Vienna – A group of British researchers studying the factors influencing the recurrence of breast cancer said that after analyzing a 1,000 breast cancer patients, their findings might lead to improved treatments.
Most breast cancer patients are cured after treatment, but the disease returns in about one in five patients, either in the same location as the original tumor or in other parts of the body, according to the study presented at the European Cancer Congress in Vienna.
After analyzing 161 cases of cancer come back, it turned out that there were genetic differences between primary and recurring tumors. The differences seen can predispose cancer to return, combined with mutations acquired throughout the period from the first diagnosis to the subsequent relapse. Some of these genetic alterations are potentially targetable with drugs.
“We have found that some of the genetic mutations that drive breast cancers that relapse are relatively uncommon among cancers that do not relapse at the point of primary diagnosis” study leader Dr. Lucy Yates said in European Cancer Congress in Vienna. She is a clinical research oncologist at the Wellcome Trust Sanger Institute in Cambridge, England.
The results can help not only better choose the right treatment combination but also enhance the use of the information about the primary tumor increase. Now doctors could be able to select the right therapy for each breast cancer patient.
“This study also underlines the fact that we should consider a recurrence of cancer as a new event, and carefully select the right treatment for the recurrent tumor as opposed to just relying on information from the first occurrence,” added Dr. Peter Naredi, scientific co-chair of the cancer congress as reported by Web MD.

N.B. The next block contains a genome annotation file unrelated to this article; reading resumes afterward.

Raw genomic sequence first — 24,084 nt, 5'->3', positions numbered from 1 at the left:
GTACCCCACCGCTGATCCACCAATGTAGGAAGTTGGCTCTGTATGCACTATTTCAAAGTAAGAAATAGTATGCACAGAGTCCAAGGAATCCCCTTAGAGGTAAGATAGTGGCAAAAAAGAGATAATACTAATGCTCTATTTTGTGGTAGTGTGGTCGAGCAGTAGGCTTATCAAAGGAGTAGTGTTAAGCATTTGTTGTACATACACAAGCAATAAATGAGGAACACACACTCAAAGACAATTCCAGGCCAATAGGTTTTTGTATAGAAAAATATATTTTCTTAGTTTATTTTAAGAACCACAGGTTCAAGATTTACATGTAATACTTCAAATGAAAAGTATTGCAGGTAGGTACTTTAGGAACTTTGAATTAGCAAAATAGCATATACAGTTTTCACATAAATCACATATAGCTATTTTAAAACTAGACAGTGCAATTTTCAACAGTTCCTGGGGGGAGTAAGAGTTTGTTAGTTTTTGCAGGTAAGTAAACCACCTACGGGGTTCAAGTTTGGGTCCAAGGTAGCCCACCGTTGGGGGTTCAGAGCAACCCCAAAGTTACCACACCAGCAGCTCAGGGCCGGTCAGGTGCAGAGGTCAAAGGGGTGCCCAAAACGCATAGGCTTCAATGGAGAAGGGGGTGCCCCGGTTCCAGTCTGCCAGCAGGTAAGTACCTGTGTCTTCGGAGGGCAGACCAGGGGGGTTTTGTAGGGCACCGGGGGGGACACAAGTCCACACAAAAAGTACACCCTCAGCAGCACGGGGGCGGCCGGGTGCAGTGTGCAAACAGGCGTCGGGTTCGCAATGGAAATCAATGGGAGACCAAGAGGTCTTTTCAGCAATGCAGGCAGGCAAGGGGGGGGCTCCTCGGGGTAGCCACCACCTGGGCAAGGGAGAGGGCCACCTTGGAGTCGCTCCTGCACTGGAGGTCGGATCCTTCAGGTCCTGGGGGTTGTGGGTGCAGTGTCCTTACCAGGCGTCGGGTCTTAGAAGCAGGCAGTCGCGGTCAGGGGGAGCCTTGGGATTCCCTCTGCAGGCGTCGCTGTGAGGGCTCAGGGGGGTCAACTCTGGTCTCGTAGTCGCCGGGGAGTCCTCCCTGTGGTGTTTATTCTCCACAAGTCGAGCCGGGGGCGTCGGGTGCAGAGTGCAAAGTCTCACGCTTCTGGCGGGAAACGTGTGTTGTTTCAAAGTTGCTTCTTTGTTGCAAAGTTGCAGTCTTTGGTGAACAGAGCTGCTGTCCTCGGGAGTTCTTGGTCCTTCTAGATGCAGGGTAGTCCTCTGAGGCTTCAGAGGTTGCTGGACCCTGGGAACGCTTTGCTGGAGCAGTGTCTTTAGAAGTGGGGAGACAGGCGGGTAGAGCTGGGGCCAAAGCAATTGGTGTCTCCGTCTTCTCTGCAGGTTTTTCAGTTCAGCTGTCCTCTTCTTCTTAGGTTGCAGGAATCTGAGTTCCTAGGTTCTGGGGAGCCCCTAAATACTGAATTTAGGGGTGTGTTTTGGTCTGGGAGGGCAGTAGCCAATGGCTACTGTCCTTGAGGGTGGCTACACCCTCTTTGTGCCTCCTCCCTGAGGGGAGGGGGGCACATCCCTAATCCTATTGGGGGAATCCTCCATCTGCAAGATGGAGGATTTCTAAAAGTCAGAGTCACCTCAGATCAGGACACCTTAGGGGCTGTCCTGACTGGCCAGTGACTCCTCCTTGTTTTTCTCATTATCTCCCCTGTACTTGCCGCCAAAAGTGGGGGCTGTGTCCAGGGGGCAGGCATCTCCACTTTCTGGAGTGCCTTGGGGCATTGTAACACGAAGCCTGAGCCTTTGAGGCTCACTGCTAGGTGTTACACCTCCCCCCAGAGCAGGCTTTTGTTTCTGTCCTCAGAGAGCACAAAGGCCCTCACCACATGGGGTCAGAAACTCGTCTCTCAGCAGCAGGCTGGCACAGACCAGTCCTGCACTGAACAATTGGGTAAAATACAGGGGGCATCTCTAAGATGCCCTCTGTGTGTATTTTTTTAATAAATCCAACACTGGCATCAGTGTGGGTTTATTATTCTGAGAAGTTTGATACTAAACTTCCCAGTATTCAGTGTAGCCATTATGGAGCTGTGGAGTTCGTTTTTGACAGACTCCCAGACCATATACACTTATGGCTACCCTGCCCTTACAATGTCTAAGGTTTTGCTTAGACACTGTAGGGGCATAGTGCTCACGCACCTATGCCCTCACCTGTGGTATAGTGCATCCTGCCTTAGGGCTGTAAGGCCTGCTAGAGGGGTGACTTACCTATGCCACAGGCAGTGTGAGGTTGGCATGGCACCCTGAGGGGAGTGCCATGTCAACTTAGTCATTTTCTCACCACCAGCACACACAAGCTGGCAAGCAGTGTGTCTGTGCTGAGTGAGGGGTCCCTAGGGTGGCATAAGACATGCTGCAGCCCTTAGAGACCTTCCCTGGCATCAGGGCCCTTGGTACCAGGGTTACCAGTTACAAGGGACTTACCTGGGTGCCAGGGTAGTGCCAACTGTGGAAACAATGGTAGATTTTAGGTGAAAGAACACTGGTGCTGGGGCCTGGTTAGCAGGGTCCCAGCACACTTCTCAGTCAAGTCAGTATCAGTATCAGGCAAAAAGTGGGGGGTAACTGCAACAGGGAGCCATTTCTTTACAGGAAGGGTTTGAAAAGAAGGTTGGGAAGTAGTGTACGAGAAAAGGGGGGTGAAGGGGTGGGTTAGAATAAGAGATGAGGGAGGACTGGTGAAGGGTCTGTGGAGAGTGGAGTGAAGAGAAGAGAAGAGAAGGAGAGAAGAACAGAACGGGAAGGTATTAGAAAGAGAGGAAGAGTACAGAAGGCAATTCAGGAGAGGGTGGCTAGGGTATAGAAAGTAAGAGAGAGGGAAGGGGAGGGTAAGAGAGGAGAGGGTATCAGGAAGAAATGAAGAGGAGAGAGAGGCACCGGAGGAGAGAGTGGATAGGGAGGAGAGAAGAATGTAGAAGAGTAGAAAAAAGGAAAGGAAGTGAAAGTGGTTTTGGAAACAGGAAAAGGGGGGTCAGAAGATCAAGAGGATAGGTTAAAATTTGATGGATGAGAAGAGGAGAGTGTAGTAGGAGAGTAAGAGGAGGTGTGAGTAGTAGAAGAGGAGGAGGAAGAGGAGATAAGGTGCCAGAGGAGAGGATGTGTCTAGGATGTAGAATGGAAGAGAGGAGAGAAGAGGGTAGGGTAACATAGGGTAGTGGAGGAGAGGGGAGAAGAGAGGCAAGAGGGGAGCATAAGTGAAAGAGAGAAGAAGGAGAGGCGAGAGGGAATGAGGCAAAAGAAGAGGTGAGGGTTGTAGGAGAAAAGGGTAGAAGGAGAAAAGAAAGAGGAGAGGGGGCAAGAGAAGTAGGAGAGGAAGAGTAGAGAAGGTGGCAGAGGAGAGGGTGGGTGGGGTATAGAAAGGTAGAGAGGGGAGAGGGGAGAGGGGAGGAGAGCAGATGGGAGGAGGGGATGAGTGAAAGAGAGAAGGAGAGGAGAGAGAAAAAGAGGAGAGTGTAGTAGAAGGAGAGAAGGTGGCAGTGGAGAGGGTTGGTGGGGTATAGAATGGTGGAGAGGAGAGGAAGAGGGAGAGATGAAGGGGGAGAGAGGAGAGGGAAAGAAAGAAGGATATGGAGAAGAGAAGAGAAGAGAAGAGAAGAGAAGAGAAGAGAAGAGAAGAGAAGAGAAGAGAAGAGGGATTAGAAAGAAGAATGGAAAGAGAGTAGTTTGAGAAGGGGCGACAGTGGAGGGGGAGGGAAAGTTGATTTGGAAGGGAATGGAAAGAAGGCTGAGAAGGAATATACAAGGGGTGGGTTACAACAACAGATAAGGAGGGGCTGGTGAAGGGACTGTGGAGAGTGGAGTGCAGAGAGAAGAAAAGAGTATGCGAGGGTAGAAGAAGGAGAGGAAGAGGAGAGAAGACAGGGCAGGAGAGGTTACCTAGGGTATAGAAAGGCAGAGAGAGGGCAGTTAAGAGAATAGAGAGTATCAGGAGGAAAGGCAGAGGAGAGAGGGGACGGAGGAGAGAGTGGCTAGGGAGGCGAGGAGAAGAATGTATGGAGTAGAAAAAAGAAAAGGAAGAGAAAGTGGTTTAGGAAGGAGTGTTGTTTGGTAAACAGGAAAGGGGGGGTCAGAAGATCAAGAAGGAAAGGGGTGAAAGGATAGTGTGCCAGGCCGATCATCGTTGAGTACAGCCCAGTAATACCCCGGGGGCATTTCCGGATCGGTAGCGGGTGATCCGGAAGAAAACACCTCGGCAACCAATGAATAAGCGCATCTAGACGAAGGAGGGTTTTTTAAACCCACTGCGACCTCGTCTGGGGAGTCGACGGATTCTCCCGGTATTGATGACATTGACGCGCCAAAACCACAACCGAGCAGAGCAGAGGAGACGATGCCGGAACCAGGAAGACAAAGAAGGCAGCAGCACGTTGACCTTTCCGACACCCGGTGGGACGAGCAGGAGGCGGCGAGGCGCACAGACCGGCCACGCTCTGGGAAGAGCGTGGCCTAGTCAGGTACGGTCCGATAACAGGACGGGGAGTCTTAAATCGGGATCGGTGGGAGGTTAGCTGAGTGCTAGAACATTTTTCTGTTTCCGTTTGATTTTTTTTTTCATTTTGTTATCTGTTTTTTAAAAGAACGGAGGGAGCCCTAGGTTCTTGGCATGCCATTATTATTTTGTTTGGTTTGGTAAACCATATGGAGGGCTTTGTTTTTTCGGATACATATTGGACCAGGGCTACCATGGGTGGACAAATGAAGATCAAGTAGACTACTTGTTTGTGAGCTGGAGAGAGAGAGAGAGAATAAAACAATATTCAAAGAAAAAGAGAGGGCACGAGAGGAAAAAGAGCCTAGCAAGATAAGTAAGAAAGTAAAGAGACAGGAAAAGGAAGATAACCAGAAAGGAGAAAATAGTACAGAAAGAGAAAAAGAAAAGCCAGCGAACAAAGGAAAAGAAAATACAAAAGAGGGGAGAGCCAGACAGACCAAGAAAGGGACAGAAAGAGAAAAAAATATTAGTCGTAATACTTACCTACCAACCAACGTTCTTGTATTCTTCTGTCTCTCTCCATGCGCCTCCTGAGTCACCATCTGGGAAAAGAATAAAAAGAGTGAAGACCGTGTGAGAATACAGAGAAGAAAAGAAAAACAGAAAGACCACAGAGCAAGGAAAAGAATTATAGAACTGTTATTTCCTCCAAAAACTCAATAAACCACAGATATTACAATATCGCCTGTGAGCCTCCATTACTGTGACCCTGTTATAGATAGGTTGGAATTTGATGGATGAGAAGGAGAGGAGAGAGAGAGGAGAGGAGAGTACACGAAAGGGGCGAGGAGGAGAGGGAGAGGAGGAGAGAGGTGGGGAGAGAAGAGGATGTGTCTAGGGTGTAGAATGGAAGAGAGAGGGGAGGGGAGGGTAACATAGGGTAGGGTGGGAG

Breast Cancer Month in Kent
October is Breast Cancer Awareness Month and many members of the Kent Fire Department Regional Fire Authority will wear blue T-shirts with pink logos in support of it.
“Early detection is the key to one having better treatments to catching it when it’s small and simple, and for recovery that is crucial […] We support anything we can do to help promote that” said engineer Nikki Smith, who helps organize the cancer awareness campaign to Kent Reporter.
The International Association of Fire Fighters initiated the T-shirt idea about 10 years ago. Kent has participated each year when firefighters wear the shirts under their uniforms. And the campaign has turned into making people aware of all cancers not only breast cancer.
“The national statistics say one in eight women will get breast cancer,” Smith added. “The stats for firefighters say one in three will get cancer. It’s a lot more prevalent in our lives. We’ve had firefighters in our department get cancer and we just had a Renton firefighter die of cancer. We see it more and more, unfortunately.”